+
$$(
 +
see [[Special linear group|Special linear group]]), which is a subgroup in  $  K _{1} (R) $.
 +
If  $  Z(R)(t _{1} \dots t _{n} ) $
 +
is the field of rational functions in  $  t _{1} \dots t _{n} $
 +
over  $  Z(R) $,
 +
then the algebra $$
 +
R(t _{1} \dots t _{n} )  =   R \otimes _{Z(R)} Z(R)(t _{1} \dots t _{n} )
 +
$$
 +
is a skew-field, and the natural imbedding  $  \phi _ {t _{1} \dots t _ n} $
 +
of  $  R $
 +
in  $  R(t _{1} \dots t _{n} ) $
 +
induces a homomorphism $$
 +
\psi _ {t _{1} \dots t _ n} ^ \prime  : \  SK _{1} (R)  \rightarrow 
 +
SK _{1} (R(t _{1} \dots t _{n} )).
 +
$$
 +
The stability theorem for reduced Whitehead groups states that the homomorphism  $  \psi _ {t _{1} \dots t _ n} ^ \prime  $
 +
is bijective ([[#References|[2]]], see also [[#References|[3]]]). Similar statements are also true in unitary and spinor algebraic  $  K $-
 +
theories [[#References|[4]]], [[#References|[5]]].
  
(see [[Special linear group|Special linear group]]), which is a subgroup in <img align="absmiddle" border="0" src="https://www.encyclopediaofmath.org/legacyimages/s/s087/s087060/s08706025.png" />. If <img align="absmiddle" border="0" src="https://www.encyclopediaofmath.org/legacyimages/s/s087/s087060/s08706026.png" /> is the field of rational functions in <img align="absmiddle" border="0" src="https://www.encyclopediaofmath.org/legacyimages/s/s087/s087060/s08706027.png" /> over <img align="absmiddle" border="0" src="https://www.encyclopediaofmath.org/legacyimages/s/s087/s087060/s08706028.png" />, then the algebra
+
Theorems on stabilization for $  K _{i} $-
 
+
functors under the transfer from the stable objects $  K _{i} (R) $
<table class="eq" style="width:100%;"> <tr><td valign="top" style="width:94%;text-align:center;"><img align="absmiddle" border="0" src="https://www.encyclopediaofmath.org/legacyimages/s/s087/s087060/s08706029.png" /></td> </tr></table>
+
to unstable ones are also called stability theorems (see [[#References|[6]]]).
 
 
is a skew-field, and the natural imbedding <img align="absmiddle" border="0" src="https://www.encyclopediaofmath.org/legacyimages/s/s087/s087060/s08706030.png" /> of <img align="absmiddle" border="0" src="https://www.encyclopediaofmath.org/legacyimages/s/s087/s087060/s08706031.png" /> in <img align="absmiddle" border="0" src="https://www.encyclopediaofmath.org/legacyimages/s/s087/s087060/s08706032.png" /> induces a homomorphism
 
 
 
<table class="eq" style="width:100%;"> <tr><td valign="top" style="width:94%;text-align:center;"><img align="absmiddle" border="0" src="https://www.encyclopediaofmath.org/legacyimages/s/s087/s087060/s08706033.png" /></td> </tr></table>
 
 
 
The stability theorem for reduced Whitehead groups states that the homomorphism <img align="absmiddle" border="0" src="https://www.encyclopediaofmath.org/legacyimages/s/s087/s087060/s08706034.png" /> is bijective ([[#References|[2]]], see also [[#References|[3]]]). Similar statements are also true in unitary and spinor algebraic <img align="absmiddle" border="0" src="https://www.encyclopediaofmath.org/legacyimages/s/s087/s087060/s08706035.png" />-theories [[#References|[4]]], [[#References|[5]]].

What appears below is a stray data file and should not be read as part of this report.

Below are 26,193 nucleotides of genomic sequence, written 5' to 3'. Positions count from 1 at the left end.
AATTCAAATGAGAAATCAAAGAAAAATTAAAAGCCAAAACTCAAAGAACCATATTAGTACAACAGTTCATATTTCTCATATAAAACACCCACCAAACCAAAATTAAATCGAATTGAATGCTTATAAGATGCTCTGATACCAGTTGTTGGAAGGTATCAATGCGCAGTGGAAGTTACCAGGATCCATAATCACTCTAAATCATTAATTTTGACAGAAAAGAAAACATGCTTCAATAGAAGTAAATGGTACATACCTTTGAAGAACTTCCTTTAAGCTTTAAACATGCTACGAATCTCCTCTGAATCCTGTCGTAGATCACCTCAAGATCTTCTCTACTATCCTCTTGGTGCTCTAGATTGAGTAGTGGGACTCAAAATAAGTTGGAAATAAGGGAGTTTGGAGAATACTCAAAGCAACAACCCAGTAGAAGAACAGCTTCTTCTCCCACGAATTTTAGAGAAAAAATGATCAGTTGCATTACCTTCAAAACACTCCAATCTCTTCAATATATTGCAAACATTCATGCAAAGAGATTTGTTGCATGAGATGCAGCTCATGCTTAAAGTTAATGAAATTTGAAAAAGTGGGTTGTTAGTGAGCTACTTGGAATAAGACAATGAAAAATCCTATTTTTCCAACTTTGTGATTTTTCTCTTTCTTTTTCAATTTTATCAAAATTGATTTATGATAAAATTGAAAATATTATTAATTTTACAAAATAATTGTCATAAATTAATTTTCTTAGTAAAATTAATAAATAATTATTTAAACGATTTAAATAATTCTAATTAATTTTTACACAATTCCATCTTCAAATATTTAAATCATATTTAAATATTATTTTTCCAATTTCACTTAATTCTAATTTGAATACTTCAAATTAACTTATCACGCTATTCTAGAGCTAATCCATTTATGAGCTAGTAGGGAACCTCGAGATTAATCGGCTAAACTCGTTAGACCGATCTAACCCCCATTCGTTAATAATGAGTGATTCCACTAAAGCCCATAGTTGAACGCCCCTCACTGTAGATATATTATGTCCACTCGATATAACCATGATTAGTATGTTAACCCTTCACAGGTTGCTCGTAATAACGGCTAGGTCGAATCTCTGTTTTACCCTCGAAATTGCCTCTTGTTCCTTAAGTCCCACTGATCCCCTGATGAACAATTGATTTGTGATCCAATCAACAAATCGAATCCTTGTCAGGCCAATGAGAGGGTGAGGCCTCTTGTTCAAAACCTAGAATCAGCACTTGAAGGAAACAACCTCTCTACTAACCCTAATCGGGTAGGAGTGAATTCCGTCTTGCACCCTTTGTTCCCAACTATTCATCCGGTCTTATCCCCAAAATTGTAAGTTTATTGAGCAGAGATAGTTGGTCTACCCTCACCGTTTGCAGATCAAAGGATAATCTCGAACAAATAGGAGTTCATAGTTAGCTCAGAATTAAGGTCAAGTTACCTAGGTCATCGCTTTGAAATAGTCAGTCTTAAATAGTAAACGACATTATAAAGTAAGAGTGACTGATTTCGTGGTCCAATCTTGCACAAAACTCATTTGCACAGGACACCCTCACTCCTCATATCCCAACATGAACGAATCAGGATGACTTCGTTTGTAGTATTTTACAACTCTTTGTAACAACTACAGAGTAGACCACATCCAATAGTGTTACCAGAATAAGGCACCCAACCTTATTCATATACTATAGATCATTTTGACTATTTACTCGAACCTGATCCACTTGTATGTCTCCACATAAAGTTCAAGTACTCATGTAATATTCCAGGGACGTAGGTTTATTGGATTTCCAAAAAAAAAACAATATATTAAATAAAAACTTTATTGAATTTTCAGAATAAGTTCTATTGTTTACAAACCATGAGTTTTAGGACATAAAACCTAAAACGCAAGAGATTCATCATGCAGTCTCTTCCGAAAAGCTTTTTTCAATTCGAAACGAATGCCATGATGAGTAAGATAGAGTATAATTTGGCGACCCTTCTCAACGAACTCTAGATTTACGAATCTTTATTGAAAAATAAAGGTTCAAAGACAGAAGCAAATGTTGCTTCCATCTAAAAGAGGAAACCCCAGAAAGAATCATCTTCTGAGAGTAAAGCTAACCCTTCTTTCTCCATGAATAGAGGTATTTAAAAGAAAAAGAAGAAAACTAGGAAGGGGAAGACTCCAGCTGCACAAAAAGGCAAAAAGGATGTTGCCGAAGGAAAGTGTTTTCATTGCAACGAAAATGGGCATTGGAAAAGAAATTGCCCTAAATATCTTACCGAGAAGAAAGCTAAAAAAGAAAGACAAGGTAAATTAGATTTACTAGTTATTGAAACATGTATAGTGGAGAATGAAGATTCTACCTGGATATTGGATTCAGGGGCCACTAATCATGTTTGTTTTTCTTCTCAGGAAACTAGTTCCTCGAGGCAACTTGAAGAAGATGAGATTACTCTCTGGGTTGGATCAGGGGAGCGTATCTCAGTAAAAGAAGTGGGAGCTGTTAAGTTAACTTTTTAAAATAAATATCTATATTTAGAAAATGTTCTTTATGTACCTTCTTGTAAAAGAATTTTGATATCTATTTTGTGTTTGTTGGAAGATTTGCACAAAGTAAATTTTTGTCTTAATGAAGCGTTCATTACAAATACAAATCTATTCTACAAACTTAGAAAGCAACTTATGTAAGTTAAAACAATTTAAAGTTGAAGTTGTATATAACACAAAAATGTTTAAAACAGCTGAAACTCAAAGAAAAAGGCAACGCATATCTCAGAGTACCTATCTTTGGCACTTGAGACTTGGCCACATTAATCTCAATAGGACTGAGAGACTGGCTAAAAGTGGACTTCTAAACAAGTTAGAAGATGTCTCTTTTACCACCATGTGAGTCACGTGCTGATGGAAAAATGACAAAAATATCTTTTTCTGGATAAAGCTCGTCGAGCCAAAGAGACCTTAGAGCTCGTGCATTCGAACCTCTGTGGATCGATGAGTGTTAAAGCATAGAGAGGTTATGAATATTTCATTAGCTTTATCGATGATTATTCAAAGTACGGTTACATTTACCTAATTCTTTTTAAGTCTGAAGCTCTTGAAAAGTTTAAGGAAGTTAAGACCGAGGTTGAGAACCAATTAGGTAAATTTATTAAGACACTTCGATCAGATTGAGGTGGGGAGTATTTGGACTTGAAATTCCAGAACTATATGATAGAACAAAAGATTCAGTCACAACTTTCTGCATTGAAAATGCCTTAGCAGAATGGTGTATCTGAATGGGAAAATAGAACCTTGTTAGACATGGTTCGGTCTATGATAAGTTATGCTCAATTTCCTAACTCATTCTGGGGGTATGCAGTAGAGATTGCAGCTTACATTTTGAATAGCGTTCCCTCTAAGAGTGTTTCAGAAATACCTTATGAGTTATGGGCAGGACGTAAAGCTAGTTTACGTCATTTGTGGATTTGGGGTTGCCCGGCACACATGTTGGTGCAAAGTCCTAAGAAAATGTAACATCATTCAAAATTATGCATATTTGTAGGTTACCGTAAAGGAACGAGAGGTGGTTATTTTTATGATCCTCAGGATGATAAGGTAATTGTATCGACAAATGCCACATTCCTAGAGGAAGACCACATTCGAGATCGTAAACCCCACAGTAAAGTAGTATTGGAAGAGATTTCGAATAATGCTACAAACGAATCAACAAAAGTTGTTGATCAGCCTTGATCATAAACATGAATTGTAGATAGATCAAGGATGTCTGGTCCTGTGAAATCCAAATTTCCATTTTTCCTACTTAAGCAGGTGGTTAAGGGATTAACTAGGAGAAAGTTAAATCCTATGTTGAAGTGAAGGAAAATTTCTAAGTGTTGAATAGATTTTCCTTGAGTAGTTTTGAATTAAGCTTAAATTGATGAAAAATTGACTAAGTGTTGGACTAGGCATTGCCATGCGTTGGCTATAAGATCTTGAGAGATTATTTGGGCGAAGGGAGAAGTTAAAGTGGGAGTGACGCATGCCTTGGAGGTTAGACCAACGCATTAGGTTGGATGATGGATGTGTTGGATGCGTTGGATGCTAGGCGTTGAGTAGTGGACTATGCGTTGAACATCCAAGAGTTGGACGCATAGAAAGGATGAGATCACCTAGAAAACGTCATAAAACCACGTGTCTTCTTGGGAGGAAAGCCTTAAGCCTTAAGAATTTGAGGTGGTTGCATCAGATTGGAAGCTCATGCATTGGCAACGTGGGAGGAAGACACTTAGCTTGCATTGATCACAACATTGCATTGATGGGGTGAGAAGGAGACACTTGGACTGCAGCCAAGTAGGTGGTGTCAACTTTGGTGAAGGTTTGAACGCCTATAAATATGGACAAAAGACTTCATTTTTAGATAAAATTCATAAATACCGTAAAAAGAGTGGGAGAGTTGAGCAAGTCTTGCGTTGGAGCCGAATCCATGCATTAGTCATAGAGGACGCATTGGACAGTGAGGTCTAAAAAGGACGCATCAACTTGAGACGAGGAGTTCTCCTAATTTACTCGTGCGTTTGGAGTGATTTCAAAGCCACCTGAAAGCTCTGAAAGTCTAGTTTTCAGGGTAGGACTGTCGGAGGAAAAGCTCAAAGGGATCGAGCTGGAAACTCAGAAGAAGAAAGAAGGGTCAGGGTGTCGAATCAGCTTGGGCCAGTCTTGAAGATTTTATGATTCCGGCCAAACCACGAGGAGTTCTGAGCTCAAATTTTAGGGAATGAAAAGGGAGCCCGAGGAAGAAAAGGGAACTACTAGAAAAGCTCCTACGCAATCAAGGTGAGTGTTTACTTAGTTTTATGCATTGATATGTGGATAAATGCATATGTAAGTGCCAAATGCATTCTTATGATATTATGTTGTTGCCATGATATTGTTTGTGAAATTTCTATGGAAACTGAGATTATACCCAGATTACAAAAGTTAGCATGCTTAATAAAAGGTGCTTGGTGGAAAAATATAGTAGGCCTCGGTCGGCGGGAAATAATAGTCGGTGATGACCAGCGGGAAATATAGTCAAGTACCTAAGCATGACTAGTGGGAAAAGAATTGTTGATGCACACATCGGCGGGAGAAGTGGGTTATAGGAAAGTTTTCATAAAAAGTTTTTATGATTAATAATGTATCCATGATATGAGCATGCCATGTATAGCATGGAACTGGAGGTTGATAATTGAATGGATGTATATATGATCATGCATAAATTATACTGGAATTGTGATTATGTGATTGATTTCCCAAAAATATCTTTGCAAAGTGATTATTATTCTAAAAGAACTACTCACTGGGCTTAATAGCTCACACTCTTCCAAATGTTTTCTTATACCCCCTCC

Theorems on stabilization for <img align="absmiddle" border="0" src="https://www.encyclopediaofmath.org/legacyimages/s/s087/s087060/s08706036.png" />-functors under the transfer from the stable objects <img align="absmiddle" border="0" src="https://www.encyclopediaofmath.org/legacyimages/s/s087/s087060/s08706037.png" /> to unstable ones are also called stability theorems (see [[#References|[6]]]).
 
  
 
====References====
 
====References====
Line 25: Line 58:
  
 
====Comments====
 
====Comments====
Many groups in algebraic <img align="absmiddle" border="0" src="https://www.encyclopediaofmath.org/legacyimages/s/s087/s087060/s08706042.png" />-theory are defined as direct limits. For example, [[#References|[a1]]], <img align="absmiddle" border="0" src="https://www.encyclopediaofmath.org/legacyimages/s/s087/s087060/s08706043.png" /> for any associative ring <img align="absmiddle" border="0" src="https://www.encyclopediaofmath.org/legacyimages/s/s087/s087060/s08706044.png" /> with <img align="absmiddle" border="0" src="https://www.encyclopediaofmath.org/legacyimages/s/s087/s087060/s08706045.png" />. The corresponding stability theorem asserts that the sequence is eventually stable, i.e., the mappings become isomorphisms starting from some point. In the above example, <img align="absmiddle" border="0" src="https://www.encyclopediaofmath.org/legacyimages/s/s087/s087060/s08706046.png" /> for <img align="absmiddle" border="0" src="https://www.encyclopediaofmath.org/legacyimages/s/s087/s087060/s08706047.png" />, where <img align="absmiddle" border="0" src="https://www.encyclopediaofmath.org/legacyimages/s/s087/s087060/s08706048.png" /> is the Bass stable rank of <img align="absmiddle" border="0" src="https://www.encyclopediaofmath.org/legacyimages/s/s087/s087060/s08706049.png" /> [[#References|[a1]]]–[[#References|[a3]]]. See [[#References|[a4]]] for a similar result for higher <img align="absmiddle" border="0" src="https://www.encyclopediaofmath.org/legacyimages/s/s087/s087060/s08706050.png" />-functors. For the <img align="absmiddle" border="0" src="https://www.encyclopediaofmath.org/legacyimages/s/s087/s087060/s08706051.png" />-functor, a stability result is the so-called cancellation theorem [[#References|[a1]]]. A similar result for modules with quadratic forms is known as the [[Witt theorem|Witt theorem]].